December 24 – Day 24
Ornament – Star
Lift up your eyes on high and see who has created these stars, the One who leads forth their host by number, He calls them all by name; because of the greatness of His might and the strength of His power, not one of them is missing. Isaiah 40:26
The Magi were not hobbyists who just happened upon a star and decided to pursue it. These men had been trained in the school overseen by Daniel, generations before. Their training was not that of simply mapping the stars. They were taught their names, navigations and significance to the story written in the Heavens.
Each one would have delved deeply into prophecies of old and been taught to recognize the signs given, wrapped in light, dangling so they could be seen and searched.
One day, pouring over their charts and maps, a star peeked from from its hiding place in the silky sky. In that moment, their spirits knew, recognized what hung like a promise kept, before them. Pappa met them in their medium.
Yielded vessels embarked on a journey. They followed a star, full and flowing with its meaning, unable to be distracted, detained or deceived from its truth and the full discovery of it.
After our King came cooing, His parents held him in a holy hush until the end of Mary’s purification and the moment of Jesus presentation at the Temple (Luke 2:22-39). At the Temple, Jesus was recognized by Simeon, which melded Joseph and Mary with marvel. Then the prophetess Anna, began to thank God for Him and spread the gospel, the great news of Him, to all awaiting redemption. When Mary and Joseph had completed the law, their act of love, they returned to Nazareth.
As the Magi followed the star, they happened upon Herod. This lower case king asked where to find the capital King who had come. Based on the map of his palace priests, Herod dispatched the Magi to Bethlehem to investigate. But these men, wise and wondered, would not exit the story at an edict, for they were called to follow the star, a confluence of planets carried on a comet.
In the courts of the king they conversed with with men of great stature and immense intellect. From them, they could find no glad tidings of Him. When they saw the star, hovered over His haven, they rejoiced. Their quest for an ancient promise had been quenched, the darkness of those who despaired over His coming, vanquished. Hope held for the hating and hostile.
Though the Magi did not meet Christ, swaddled in a manger, they no less fell before Him cuddled in a crib, hidden at home and called Him King.
The Magi arrived shortly before Joseph was given the dream to move to Egypt. They came laden with gifts and incredible faith, which was the greatest treasure they carried. For to make a journey like theirs, they had to believe they would find what they dedicated years of their lives to look for.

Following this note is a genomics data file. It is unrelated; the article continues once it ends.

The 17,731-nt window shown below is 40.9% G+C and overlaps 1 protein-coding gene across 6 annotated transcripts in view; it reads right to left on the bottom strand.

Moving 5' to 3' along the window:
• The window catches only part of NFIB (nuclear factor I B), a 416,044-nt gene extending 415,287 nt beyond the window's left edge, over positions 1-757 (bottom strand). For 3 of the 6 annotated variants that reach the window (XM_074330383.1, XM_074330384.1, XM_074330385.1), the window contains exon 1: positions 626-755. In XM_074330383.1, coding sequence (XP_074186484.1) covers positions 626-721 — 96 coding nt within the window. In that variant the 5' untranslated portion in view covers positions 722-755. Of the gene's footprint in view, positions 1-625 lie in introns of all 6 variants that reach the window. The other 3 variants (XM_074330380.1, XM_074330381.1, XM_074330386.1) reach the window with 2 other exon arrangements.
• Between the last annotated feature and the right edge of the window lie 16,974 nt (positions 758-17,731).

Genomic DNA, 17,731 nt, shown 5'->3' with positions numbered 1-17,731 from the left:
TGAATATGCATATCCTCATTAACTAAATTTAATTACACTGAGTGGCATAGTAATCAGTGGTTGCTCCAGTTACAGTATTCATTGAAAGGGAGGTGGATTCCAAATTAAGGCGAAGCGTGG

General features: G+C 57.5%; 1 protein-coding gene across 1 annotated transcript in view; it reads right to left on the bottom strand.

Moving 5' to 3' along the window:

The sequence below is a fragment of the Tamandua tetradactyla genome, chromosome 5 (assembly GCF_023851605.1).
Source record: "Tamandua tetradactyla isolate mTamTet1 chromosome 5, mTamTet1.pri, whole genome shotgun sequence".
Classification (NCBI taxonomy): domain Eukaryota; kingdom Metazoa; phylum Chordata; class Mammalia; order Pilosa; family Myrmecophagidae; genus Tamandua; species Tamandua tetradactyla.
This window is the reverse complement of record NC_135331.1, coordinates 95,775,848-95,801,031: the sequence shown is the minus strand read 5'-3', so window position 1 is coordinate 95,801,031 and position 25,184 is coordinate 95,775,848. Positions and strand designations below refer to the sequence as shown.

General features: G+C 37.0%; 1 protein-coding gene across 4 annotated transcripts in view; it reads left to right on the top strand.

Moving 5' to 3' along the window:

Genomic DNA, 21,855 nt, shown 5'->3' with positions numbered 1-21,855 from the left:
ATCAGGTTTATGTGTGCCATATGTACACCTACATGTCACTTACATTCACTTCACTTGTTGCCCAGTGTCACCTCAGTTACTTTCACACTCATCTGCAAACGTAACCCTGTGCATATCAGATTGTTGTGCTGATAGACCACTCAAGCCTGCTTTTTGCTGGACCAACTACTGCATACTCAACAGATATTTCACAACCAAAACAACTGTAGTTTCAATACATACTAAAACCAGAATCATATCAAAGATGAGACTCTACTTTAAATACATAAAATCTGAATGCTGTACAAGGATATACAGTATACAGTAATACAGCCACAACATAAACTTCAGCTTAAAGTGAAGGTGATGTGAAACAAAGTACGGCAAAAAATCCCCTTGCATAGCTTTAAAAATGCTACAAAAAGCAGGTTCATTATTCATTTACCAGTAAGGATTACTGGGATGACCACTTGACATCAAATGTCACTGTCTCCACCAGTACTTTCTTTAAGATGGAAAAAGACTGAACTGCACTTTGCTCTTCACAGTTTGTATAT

They worshipped Him, for that was the intent of their coming. Their part in this play was not to highlight a crazed king with a swinging scepter and evil intentions. No, their portion was to surrender to the source of joy. They, who traveled from afar, were delivered to find the Joy of the Nations.
At His feet they fell and opened their treasures, offering Him all they had. Wise indeed!
The Magi didn’t just come, they were moved, nobly navigated. The star guided them precisely to the prophesied and a dream warned them to return home a different way. Without such divine and deliberate intervention, the scribes wouldn’t have known where to send them and upon arrival, they would have fallen out of the story and into the plot of a crafty king.
Each step of their ADVENTure whispered, “Look up. Read what is written.” This causes me to consider a star that cries out to us, in our now. In the month of Tevet, in the Tabernacle of “The Sacrifice” a glowing star dwells. It isn’t very bright, but is radically red. This star sings loudly a, word, ‘tiqvah’ Which comes from the same root as the scarlet cord that hung from Rahab’s window. Its name, the fullness of its name means HOPE.
In the mosaic of the Magi, mankind looked down. Christ came to bring hope to a world that looked the wrong way. His coming reckoned all of mankind with reality of rejoicing. That is the magic of the Magi.
A child is born. A son is given. The Hebrew word for “given” is ‘nathan’ which is spelled nun-tav-nun. The same backwards or forwards. Beginning to end.
A miracle given, sent through a choice, towards another miracle. What He grants, we can give, returning what we receive, multiplied.
There is a Hebrew phrase ‘Nathan takem’ and means “given to you or for you.” For us.
‘Givor’ is an ancient Akkadian word used militarily. A ‘givor’ is one who lays down his life to defend. Translated for us, it is the God who defeats all other gods we allow into our lives. In Hebrew this word is spelled gimmel-beth-resh. The gimmel represents loving kindness, the beth represents the heart and resh represents a turning or change in direction.
The given, a Savior, who laid His life in a cradle, in order to enter our every battle and change or turn our direction toward victory. What a gift!
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